The activity of the nerves’ periphery, presiding over the abdominal viscery, will be a true criterion of their condition throughout the system and a signal for the treatment to be resumed in safety, with victory near at hand. Drastic cathartics will not facilitate the action of the bowels, as paralyzed nerves recognize no such master.
We kept our patient on a small quantity of opium, slowly reducing that amount every third day, allowing the system time to recuperate. We prescribed the following:
IJ. Morphia, 3 ii.
Alcohol, 5 v.
Glycerine, 3 vi.
Aqua, I vii
M. Sig. Teaspoonful after meals.
Bottle No. 2 contained :
B/. Cannabis Indica, 3 vi.
Belladonna Tr. § iii.
Alcohol, 3 iv.
Ginger Tr. 3 v.
Gentian comp. Tr. 3 vi.
Syrup Ferri Iodide, 3 iv.
M. sig. Every third day replace what is taken from
No. 1, with the above.
“We directed the patient’s husband to inform us at once when her bowels fully relaxed. Thirty-seven days afterwards our presence was requested ; we found her greatly improved in every respect, presenting quite a natural appearance, her bowels having relaxed the previous night, moving twelve times before morning, with accompanying expulsive pains and profuse vaginal secretions, her catamenia appearing for the first time in three years. The attendants kept the first large discharge for our inspection, as it excited their curiosity by its peculiarity of character. It consisted of a mass of black coagulated matter, thickly studded with fibrinous laminae, or flakes, emitting a putrid odor; also a mass of remarkably bard scybala, baving stamped on their surface the imprint of numerous crescentic folds from the columnar epithelium, showing that it must have remained impact in one spot for some time. The relief experienced by the patient was complete, although she was exhausted. Prescriptions Nos. 1 and 2 were stopped and the patient was given one grain of quinia every hour, with instructions to chew coca leaves, retaining the juice extracted, which enabled her to pass safely through the crisis, without suffering nervous irritability. Within five days she was doing housework.”
“A letter from her brother, who is also a physician, written two years later, gives a glowing account of her perfect health, hemorrhages and other phthisical symptoms having disappeared, menstrual functions being normal, while her former frail state was entirely gone and replaced by robust health.”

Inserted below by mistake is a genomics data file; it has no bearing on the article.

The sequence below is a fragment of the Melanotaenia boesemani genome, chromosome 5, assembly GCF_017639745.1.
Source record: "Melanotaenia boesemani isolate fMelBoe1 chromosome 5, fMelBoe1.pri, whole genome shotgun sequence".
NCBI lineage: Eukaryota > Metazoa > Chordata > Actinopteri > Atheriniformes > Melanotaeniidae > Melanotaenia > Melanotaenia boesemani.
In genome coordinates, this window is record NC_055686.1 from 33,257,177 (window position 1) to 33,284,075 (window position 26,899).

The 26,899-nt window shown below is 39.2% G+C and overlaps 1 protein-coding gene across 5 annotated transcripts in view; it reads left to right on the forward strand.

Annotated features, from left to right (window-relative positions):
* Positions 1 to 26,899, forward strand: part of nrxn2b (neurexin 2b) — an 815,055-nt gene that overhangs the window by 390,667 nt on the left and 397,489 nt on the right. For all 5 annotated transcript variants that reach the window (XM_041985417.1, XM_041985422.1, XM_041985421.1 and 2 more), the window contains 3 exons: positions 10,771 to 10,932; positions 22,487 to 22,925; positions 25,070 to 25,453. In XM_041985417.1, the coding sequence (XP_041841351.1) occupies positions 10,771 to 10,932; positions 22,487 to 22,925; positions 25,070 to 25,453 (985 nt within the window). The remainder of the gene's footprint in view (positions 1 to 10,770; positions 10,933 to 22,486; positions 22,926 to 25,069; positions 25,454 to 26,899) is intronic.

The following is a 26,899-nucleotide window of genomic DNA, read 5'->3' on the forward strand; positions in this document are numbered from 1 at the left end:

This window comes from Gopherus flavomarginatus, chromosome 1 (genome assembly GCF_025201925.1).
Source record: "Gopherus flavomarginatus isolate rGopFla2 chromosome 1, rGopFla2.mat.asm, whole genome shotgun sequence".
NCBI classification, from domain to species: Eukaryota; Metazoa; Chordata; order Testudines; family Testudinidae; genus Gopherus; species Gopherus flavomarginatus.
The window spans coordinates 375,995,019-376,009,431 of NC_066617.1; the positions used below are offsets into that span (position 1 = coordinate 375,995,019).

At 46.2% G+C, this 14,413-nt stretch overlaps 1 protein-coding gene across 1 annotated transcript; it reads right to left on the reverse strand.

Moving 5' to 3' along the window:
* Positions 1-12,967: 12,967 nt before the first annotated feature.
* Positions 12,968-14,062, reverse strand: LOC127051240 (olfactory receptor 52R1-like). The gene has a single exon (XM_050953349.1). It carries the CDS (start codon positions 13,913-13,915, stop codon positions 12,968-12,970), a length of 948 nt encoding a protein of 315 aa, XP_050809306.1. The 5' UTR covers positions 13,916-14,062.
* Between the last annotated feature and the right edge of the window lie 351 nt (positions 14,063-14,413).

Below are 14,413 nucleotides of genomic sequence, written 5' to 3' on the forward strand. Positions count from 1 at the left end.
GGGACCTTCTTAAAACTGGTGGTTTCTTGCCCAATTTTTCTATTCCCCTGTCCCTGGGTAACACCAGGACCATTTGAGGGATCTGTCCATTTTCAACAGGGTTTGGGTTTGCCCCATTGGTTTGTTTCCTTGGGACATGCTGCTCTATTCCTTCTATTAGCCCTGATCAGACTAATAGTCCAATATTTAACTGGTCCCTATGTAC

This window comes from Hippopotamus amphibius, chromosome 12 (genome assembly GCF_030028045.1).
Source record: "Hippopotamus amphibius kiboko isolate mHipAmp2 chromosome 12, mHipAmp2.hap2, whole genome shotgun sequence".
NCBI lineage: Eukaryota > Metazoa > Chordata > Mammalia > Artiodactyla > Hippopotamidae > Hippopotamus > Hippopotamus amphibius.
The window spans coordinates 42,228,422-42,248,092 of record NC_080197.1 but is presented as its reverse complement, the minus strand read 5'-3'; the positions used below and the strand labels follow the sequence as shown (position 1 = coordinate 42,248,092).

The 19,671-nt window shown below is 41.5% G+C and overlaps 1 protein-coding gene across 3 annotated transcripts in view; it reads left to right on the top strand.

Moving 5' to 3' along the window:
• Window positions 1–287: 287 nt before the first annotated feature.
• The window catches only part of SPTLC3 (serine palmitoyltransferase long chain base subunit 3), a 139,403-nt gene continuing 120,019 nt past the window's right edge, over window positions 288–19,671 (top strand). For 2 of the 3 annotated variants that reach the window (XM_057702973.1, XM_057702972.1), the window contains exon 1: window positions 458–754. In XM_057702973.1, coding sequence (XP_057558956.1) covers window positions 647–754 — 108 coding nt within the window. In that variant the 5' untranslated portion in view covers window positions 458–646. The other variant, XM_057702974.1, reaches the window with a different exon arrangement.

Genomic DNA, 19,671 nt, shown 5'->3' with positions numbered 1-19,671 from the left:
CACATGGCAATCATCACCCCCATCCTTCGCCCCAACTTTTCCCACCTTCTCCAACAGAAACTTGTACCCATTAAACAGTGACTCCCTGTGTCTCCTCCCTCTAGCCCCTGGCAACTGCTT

I have a wide range of friends and colleagues in and outside of the medical and scientific communities, and I am always impressed by the range of reactions that they have to information from their long-ago peers – the doctors and scientists of the 18th & 19th Centuries. On any given subject their opinions generally fall on a normal curve.
On one tail of the normal curve are those who, while not doubting the sincerity of these long-dead writers, simply don’t see how the knowledge that they gathered during their lifetimes of research and practice could possibly be relevant today. There is simply no arguing with these people – one can usually spot them because of how fond they are of using the royal “We” when talking about the medical approach they are taking, e.g. “We believe that this treatment will be best for you…”
On the other tail of the normal curve are those who feel that for all the advances in medical hardware technology, bio-technology, diagnostic and imaging technology etc – they feel that these old-time doctors who had only their hands, eyes, ears, nose, and a lifetime of being intimately involved with their patients, must have had a set of sense-based tools that modern physicians simply don’t have. As an example I have one doctor friend who tells me, and I completely believe her, that she can smell certain kinds of cancer long before it is detectable by technology. Well, it is well-known that there are dogs that can do this – so why not humans? And of course there are many, many doctors who turn to the ancient herbal remedies and give them a chance to do their healing work long before they are forced to use the toxic tools of Pig Pharma.
And then there are all those physicians and practitioners who fall under the great central bell of the curve. They don’t think much about the knowledge of the past, but they don’t discredit it either. The problem that this group has is that the knowledge of the past is almost totally lost to both them and to society. Physicians don’t encounter it in their medical training, and scientists only encounter it as a vague set of building blocks upon which modern medicine and technology has been erected (unless they are those rare birds who actually study the history of science and medicine).
In this blog I am working to discover and bring forth lost knowledge for the potential benefit of those doctors and scientists who dwell in the progressive forward tail of the curve and all those moderate souls who are positioned under the great center of the curve. I try not to speak for the voices of the past but to recover them and give them a venue where their knowledge is available to be re-discovered, by doctors and scientists certainly but more importantly by intelligent people from all walks of life who are seeking to understand the great secrets of living long, and well, and in the full vigor and creative energy that is life at its best.
Those who have ears, let them hear; those who have eyes, let them see.